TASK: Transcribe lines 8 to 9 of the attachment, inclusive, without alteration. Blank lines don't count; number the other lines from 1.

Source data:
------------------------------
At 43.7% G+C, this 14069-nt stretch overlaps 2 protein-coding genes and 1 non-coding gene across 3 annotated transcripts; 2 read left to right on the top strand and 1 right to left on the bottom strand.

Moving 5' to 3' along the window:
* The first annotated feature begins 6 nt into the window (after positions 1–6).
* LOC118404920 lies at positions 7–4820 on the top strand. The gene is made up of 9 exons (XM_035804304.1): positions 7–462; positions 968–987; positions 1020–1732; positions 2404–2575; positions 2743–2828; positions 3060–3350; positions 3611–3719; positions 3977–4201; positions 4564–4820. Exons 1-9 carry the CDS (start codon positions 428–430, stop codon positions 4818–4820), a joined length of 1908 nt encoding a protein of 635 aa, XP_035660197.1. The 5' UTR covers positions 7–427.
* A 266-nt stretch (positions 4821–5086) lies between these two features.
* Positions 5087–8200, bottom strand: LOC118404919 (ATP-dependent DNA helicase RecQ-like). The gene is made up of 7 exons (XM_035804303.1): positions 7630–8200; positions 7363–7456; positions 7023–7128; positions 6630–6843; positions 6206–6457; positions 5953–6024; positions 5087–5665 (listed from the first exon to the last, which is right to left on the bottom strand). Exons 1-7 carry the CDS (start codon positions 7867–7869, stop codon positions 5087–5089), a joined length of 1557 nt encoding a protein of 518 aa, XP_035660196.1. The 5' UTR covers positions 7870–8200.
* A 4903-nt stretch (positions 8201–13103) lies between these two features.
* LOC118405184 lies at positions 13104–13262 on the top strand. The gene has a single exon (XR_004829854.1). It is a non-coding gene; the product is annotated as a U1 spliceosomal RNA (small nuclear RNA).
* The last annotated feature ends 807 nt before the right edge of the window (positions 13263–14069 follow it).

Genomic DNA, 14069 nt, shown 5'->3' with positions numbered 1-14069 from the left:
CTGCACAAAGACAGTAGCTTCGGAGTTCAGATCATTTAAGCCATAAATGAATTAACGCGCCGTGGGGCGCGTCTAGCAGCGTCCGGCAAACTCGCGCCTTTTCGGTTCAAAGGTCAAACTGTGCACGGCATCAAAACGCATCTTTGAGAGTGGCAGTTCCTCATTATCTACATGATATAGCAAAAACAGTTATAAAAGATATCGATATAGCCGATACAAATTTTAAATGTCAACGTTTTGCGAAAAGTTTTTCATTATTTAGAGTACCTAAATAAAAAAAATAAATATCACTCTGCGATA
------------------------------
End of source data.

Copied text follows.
* LOC118405184 lies at positions 13104–13262 on the top strand. The gene has a single exon (XR_004829854.1). It is a non-coding gene; the product is annotated as a U1 spliceosomal RNA (small nuclear RNA).
* The last annotated feature ends 807 nt before the right edge of the window (positions 13263–14069 follow it).